Gary Deirmendjian's current exhibition MICROVIDS, curated by Pedro de Almeida, challenges audiences to reconsider their understanding as to what constitutes an 'exhibition'.
Presented as a lone black plinth, positioned within the entry to Artereal Gallery and existing outside of the main gallery, the exhibition consists of a simple A5 catalogue placed on the aforementioned plinth. The catalogue itself contains a selection of eight QR codes* and an accompanying curatorial text. When scanned, each of these QR codes links back to a certain video on youtube.
Referred to by the artist as 'microvids' these video works exist outside of the traditional fixed physical space of the gallery and can be accessed at any time from any place...
This catalogue, available as a PDF on the gallery's website, and widely disseminated over the internet and via email, has the potential to become viral - allowing the 'exhibition' to continue to grow in reach and to live on past the set dates of the exhibition within the gallery proper.
In this way, the exhibition MICROVIDS questions existing definitions of 'the exhibition' suggesting instead that an exhibition can exist simultaneously, in many different forms, spread over time and space.
Below is an interview with Gary Deirmendjian in which he discusses the ideas behind this latest exhibition and body of work…
Can you tell us about this aspect of your artistic practice? When did you first being making these 'microvids' and how are they made?
I have over several years now been quietly developing an online depository on YouTube of what I call my MICROVIDS. The depository is manumente.
The MICROVIDS are very brief and discrete suggestive ends edited from a growing pool of raw footage, the capture of which are enticed only by the incidentals of real life encounter and experience, without premeditation or orchestration.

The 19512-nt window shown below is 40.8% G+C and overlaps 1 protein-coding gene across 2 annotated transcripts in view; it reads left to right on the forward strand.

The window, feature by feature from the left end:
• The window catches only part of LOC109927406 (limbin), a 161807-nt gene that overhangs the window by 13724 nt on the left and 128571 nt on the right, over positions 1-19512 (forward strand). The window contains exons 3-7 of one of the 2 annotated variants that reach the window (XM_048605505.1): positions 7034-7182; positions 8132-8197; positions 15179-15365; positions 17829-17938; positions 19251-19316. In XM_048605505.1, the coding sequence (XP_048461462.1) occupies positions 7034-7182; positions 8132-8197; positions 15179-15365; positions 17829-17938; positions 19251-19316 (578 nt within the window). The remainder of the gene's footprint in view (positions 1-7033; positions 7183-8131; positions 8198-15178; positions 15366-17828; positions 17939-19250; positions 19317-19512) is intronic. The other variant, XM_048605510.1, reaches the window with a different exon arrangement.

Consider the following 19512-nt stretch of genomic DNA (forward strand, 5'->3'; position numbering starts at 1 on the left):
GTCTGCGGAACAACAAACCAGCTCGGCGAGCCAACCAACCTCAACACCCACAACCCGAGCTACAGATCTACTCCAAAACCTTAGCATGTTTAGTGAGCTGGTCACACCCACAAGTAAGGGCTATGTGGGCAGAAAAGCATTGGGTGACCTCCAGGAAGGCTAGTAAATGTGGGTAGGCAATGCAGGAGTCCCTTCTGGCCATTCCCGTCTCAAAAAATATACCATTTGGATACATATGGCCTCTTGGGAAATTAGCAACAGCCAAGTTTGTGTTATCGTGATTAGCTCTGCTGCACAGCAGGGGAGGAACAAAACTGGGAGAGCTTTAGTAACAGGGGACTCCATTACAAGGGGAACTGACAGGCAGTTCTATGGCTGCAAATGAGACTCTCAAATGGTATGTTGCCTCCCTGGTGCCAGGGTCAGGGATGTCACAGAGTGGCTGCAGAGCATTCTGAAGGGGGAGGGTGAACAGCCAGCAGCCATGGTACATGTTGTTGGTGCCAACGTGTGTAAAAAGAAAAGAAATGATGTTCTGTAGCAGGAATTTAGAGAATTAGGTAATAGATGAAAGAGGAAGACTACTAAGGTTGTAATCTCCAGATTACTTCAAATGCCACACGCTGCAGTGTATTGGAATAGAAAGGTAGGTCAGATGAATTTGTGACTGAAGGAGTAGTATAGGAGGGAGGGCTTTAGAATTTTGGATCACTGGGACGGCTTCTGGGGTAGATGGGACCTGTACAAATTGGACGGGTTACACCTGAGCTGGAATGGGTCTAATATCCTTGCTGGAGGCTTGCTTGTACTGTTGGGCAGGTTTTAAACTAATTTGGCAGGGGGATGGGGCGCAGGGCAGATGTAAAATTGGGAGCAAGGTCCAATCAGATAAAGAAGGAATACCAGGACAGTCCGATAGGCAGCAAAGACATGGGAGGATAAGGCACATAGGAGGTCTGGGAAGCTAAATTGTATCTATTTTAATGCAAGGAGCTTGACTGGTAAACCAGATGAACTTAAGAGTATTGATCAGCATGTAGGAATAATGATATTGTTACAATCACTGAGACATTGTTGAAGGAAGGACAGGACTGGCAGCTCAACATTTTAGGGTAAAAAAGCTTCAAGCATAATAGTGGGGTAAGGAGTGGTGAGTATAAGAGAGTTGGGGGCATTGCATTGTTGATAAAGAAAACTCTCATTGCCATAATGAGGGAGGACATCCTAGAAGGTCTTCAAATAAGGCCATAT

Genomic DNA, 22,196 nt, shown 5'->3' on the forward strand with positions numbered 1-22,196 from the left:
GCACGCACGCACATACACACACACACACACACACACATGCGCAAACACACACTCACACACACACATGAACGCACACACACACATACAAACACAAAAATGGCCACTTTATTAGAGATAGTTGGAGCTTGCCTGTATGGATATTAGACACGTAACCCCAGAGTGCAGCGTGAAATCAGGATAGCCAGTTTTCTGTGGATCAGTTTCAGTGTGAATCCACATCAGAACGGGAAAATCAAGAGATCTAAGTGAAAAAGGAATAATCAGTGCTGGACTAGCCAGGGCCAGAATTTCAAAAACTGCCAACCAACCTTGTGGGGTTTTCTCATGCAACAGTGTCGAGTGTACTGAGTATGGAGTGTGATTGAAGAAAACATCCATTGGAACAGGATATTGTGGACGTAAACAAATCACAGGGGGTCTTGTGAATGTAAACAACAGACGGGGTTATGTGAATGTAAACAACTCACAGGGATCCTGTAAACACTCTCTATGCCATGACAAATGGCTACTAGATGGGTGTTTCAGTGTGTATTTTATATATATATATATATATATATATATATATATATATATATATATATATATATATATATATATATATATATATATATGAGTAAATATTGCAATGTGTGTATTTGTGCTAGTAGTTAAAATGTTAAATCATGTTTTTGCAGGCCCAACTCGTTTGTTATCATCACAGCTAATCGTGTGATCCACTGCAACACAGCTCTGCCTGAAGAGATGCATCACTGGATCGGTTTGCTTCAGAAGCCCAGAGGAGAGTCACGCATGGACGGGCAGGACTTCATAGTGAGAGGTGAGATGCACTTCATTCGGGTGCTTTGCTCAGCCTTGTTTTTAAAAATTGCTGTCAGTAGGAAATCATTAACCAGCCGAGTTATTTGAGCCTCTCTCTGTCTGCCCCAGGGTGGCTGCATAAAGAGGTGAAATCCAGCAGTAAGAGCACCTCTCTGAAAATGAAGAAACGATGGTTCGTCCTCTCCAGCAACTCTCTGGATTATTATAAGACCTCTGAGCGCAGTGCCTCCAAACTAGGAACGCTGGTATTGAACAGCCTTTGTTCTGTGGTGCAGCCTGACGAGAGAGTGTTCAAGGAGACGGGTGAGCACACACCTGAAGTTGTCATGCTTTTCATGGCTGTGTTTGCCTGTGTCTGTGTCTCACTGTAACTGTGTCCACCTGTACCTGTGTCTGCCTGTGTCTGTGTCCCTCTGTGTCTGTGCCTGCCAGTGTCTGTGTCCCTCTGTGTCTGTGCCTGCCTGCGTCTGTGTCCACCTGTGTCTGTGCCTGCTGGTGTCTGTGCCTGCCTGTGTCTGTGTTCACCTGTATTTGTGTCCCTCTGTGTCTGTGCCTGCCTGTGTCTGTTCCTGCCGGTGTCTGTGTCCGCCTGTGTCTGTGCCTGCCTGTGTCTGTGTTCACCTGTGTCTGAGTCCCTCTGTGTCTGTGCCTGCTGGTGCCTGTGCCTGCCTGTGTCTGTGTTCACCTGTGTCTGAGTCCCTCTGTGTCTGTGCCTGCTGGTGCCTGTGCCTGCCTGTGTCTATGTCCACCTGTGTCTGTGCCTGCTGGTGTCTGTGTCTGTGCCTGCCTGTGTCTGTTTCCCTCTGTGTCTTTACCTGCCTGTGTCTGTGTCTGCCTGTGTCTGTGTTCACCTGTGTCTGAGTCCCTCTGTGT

By virtue of this the mobile phone in the pocket has often presented itself as a handy footage (as well as still image and audio) capture device.
Here, if the raw footage may be seen as raw media, the MICROVIDS may then be appreciated as being small resolved works made by editing … in fact they’re typically found through the editing.
As a contemporary artist what is the intent behind these works?
Once made the MICROVIDS are released into the ocean of YouTube, where they drift freely to over time find their own audience, free of any obligation mediation or justification. They exist in the ether of the net as bits - for as long as the net or YouTube may be, unable to be trapped owned or sold in the physical world.
With MICROVIDS their primary intent has always been for direct internet experiencing where the viewer, whether ushered to them or discover incidentally, choose their own available device (desktop, smartphone, tablet or other), place and time of experience. Further each viewing may be regarded as a direct experience of the original artwork, as opposed to experiencing its reproduction communicated via another media – this is akin to the direct experience of a painting vs. a photograph of that painting.